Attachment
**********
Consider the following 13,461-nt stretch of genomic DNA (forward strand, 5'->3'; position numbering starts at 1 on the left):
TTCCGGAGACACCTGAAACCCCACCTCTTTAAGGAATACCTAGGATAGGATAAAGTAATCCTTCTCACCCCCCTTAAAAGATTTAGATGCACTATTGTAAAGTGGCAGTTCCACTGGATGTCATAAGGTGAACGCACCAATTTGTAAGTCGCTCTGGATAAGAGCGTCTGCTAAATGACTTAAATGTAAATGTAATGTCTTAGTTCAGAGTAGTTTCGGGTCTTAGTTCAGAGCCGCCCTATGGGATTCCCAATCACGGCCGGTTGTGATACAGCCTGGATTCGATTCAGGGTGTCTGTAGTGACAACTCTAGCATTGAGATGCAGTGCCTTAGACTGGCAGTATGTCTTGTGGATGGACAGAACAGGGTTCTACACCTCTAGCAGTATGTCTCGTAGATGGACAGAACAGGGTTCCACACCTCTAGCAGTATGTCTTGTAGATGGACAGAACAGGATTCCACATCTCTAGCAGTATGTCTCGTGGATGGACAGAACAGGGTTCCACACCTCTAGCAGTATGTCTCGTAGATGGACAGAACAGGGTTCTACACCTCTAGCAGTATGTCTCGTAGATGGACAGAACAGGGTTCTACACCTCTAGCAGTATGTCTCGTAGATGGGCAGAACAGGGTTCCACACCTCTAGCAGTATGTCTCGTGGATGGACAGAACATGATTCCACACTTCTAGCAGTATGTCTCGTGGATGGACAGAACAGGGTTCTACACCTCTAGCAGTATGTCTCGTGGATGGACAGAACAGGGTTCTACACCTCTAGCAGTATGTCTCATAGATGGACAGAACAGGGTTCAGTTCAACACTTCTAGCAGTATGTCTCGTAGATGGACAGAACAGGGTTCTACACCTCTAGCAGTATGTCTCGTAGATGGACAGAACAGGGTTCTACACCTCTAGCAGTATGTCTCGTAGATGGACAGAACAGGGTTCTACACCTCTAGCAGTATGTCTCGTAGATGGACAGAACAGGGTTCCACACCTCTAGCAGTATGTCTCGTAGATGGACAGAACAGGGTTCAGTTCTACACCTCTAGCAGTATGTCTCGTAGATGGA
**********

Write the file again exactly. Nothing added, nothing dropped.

Consider the following 13,461-nt stretch of genomic DNA (forward strand, 5'->3'; position numbering starts at 1 on the left):
TTCCGGAGACACCTGAAACCCCACCTCTTTAAGGAATACCTAGGATAGGATAAAGTAATCCTTCTCACCCCCCTTAAAAGATTTAGATGCACTATTGTAAAGTGGCAGTTCCACTGGATGTCATAAGGTGAACGCACCAATTTGTAAGTCGCTCTGGATAAGAGCGTCTGCTAAATGACTTAAATGTAAATGTAATGTCTTAGTTCAGAGTAGTTTCGGGTCTTAGTTCAGAGCCGCCCTATGGGATTCCCAATCACGGCCGGTTGTGATACAGCCTGGATTCGATTCAGGGTGTCTGTAGTGACAACTCTAGCATTGAGATGCAGTGCCTTAGACTGGCAGTATGTCTTGTGGATGGACAGAACAGGGTTCTACACCTCTAGCAGTATGTCTCGTAGATGGACAGAACAGGGTTCCACACCTCTAGCAGTATGTCTTGTAGATGGACAGAACAGGATTCCACATCTCTAGCAGTATGTCTCGTGGATGGACAGAACAGGGTTCCACACCTCTAGCAGTATGTCTCGTAGATGGACAGAACAGGGTTCTACACCTCTAGCAGTATGTCTCGTAGATGGACAGAACAGGGTTCTACACCTCTAGCAGTATGTCTCGTAGATGGGCAGAACAGGGTTCCACACCTCTAGCAGTATGTCTCGTGGATGGACAGAACATGATTCCACACTTCTAGCAGTATGTCTCGTGGATGGACAGAACAGGGTTCTACACCTCTAGCAGTATGTCTCGTGGATGGACAGAACAGGGTTCTACACCTCTAGCAGTATGTCTCATAGATGGACAGAACAGGGTTCAGTTCAACACTTCTAGCAGTATGTCTCGTAGATGGACAGAACAGGGTTCTACACCTCTAGCAGTATGTCTCGTAGATGGACAGAACAGGGTTCTACACCTCTAGCAGTATGTCTCGTAGATGGACAGAACAGGGTTCTACACCTCTAGCAGTATGTCTCGTAGATGGACAGAACAGGGTTCCACACCTCTAGCAGTATGTCTCGTAGATGGACAGAACAGGGTTCAGTTCTACACCTCTAGCAGTATGTCTCGTAGATGGA